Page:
Iraq has bought used fighter jets from Russia and Belarus to battle Islamist militants after long delays by the US to deliver F-16 planes left troops without air support, Prime Minister Nouri al-Maliki says.
Maliki, in an interview with BBC Arabic, blamed the US's "long, very slow way" for delaying the delivery of 36 aircraft. "We shouldn't have just bought US jets, we should have bought British, French and Russian jets to provide air support. If we had air support, none of this would have happened," he said, according to excerpts e-mailed by the BBC.
The Defense Department said there has been no delay on the delivery of the first two F-16 aircraft, which is scheduled for the fall, pending final preparations for housing and securing the aircraft and completion of pilot training. The official spoke on Thursday on condition of anonymity to discuss diplomatic issues.
The jet purchase follows requests by Maliki for US military assistance to combat the Islamic State in Iraq and the Levant, the Sunni militant group that has seized Mosul, the largest city in the north, and other towns.
While President Barack Obama has agreed to send 300 military advisers to help the Iraqi army, he has put the onus on Iraqi leaders to seek a political solution to the crisis.
ISIL's rapid military advance has raised the specter of civil war in OPEC's second-largest oil producer. The British Foreign Secretary William Hague, visiting Iraq on Thursday, warned that the country faced an "existential threat" and called for unity, in a statement released by the Foreign and Commonwealth office.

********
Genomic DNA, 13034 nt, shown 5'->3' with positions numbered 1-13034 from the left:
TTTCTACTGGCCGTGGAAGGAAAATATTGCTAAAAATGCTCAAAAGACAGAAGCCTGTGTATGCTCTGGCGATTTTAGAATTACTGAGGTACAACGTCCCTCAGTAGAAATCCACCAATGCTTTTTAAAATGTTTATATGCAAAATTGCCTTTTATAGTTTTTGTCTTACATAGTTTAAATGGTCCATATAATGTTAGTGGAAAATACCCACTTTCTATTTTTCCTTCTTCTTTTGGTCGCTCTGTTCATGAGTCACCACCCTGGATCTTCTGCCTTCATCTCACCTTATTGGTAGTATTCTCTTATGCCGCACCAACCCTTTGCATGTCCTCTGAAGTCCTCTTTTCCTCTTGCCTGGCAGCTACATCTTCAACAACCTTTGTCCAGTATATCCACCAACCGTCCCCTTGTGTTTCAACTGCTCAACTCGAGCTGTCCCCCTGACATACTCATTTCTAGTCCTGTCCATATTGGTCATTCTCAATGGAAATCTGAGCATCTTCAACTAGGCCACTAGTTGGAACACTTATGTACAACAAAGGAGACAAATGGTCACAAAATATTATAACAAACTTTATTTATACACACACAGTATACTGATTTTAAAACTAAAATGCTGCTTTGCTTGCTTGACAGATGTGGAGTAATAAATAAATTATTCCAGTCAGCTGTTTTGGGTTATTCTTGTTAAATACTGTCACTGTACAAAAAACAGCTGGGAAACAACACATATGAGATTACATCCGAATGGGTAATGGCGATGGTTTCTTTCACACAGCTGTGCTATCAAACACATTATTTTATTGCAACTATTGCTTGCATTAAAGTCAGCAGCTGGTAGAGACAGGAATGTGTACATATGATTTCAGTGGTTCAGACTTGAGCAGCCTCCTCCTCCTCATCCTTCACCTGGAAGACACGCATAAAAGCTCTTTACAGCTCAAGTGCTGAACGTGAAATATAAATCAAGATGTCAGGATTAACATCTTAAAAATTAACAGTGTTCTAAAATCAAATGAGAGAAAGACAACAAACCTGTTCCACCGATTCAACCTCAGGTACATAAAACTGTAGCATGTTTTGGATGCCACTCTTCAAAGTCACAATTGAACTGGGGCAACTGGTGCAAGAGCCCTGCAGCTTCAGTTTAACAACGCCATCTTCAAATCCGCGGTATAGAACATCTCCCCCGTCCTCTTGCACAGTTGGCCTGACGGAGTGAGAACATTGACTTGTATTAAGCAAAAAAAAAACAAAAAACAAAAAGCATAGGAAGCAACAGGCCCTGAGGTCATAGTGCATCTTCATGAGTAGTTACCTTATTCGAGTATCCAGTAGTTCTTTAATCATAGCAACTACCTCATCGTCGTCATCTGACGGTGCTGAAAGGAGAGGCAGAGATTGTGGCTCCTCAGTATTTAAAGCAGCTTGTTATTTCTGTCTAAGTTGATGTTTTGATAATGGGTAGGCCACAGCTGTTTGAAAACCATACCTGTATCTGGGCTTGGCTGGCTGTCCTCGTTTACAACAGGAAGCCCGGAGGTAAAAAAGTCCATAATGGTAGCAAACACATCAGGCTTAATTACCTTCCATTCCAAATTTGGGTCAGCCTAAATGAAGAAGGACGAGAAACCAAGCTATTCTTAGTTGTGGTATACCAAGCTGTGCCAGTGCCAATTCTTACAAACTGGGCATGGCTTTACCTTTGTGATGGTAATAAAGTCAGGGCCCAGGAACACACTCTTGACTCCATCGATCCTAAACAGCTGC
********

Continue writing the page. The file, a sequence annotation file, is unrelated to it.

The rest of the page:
Militants consolidated their hold over parts of country's north, with the contested town of Tal Afar "controlled by gunmen," according to Noureddin Qablan, deputy chief of Nineveh provincial council in northern Iraq.
The President of the Kurdistan Regional Government Massoud Barzani today visited Kirkuk, the northern region's oil hub, to reassure local officials that Kurdish forces who took control of the city this month will defend them against ISIL, Kirkuk provincial council member Najat Hussein said by phone. Barzani's visit came a day after a car bomb attack killed seven people and wounded 20 others in the city.
Maliki is facing calls by some Shiite and Sunni leaders to step aside to allow the formation of a national unity government to halt ISIL's advance. Muqtada al-Sadr, who controls one of Iraq's biggest Shiite militias, said yesterday the government must be formed "quickly, with new faces, from all sides and away from the sectarian quota."
Maliki, in a televised speech yesterday, rejected calls to relinquish power and allow the formation of a "national salvation" government.